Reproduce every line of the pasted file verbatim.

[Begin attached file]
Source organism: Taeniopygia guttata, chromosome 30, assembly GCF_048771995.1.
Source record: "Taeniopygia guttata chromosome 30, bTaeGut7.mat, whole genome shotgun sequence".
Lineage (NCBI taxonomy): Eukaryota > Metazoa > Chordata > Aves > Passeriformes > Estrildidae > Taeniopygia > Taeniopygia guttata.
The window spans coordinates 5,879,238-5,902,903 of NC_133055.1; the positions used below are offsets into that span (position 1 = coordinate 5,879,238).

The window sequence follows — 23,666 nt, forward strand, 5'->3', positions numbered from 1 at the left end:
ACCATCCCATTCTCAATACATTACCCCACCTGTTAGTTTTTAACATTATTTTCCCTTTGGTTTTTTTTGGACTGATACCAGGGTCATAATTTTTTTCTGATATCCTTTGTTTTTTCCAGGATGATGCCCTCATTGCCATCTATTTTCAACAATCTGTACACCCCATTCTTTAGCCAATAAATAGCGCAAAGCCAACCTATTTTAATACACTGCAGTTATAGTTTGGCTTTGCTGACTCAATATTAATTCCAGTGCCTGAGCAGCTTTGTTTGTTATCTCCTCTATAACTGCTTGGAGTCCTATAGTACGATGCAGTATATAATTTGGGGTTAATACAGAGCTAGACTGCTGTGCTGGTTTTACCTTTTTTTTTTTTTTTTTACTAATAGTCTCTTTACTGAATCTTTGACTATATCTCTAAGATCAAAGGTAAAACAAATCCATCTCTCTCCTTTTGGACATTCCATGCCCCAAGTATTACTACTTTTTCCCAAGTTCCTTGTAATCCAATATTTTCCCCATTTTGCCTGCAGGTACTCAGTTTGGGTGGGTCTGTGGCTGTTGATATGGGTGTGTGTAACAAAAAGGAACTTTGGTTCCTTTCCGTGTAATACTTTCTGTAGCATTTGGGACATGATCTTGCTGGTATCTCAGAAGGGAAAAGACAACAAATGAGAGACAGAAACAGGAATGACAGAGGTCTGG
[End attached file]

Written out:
Source organism: Taeniopygia guttata, chromosome 30, assembly GCF_048771995.1.
Source record: "Taeniopygia guttata chromosome 30, bTaeGut7.mat, whole genome shotgun sequence".
Lineage (NCBI taxonomy): Eukaryota > Metazoa > Chordata > Aves > Passeriformes > Estrildidae > Taeniopygia > Taeniopygia guttata.
The window spans coordinates 5,879,238-5,902,903 of NC_133055.1; the positions used below are offsets into that span (position 1 = coordinate 5,879,238).

The window sequence follows — 23,666 nt, forward strand, 5'->3', positions numbered from 1 at the left end:
ACCATCCCATTCTCAATACATTACCCCACCTGTTAGTTTTTAACATTATTTTCCCTTTGGTTTTTTTTGGACTGATACCAGGGTCATAATTTTTTTCTGATATCCTTTGTTTTTTCCAGGATGATGCCCTCATTGCCATCTATTTTCAACAATCTGTACACCCCATTCTTTAGCCAATAAATAGCGCAAAGCCAACCTATTTTAATACACTGCAGTTATAGTTTGGCTTTGCTGACTCAATATTAATTCCAGTGCCTGAGCAGCTTTGTTTGTTATCTCCTCTATAACTGCTTGGAGTCCTATAGTACGATGCAGTATATAATTTGGGGTTAATACAGAGCTAGACTGCTGTGCTGGTTTTACCTTTTTTTTTTTTTTTTTACTAATAGTCTCTTTACTGAATCTTTGACTATATCTCTAAGATCAAAGGTAAAACAAATCCATCTCTCTCCTTTTGGACATTCCATGCCCCAAGTATTACTACTTTTTCCCAAGTTCCTTGTAATCCAATATTTTCCCCATTTTGCCTGCAGGTACTCAGTTTGGGTGGGTCTGTGGCTGTTGATATGGGTGTGTGTAACAAAAAGGAACTTTGGTTCCTTTCCGTGTAATACTTTCTGTAGCATTTGGGACATGATCTTGCTGGTATCTCAGAAGGGAAAAGACAACAAATGAGAGACAGAAACAGGAATGACAGAGGTCTGG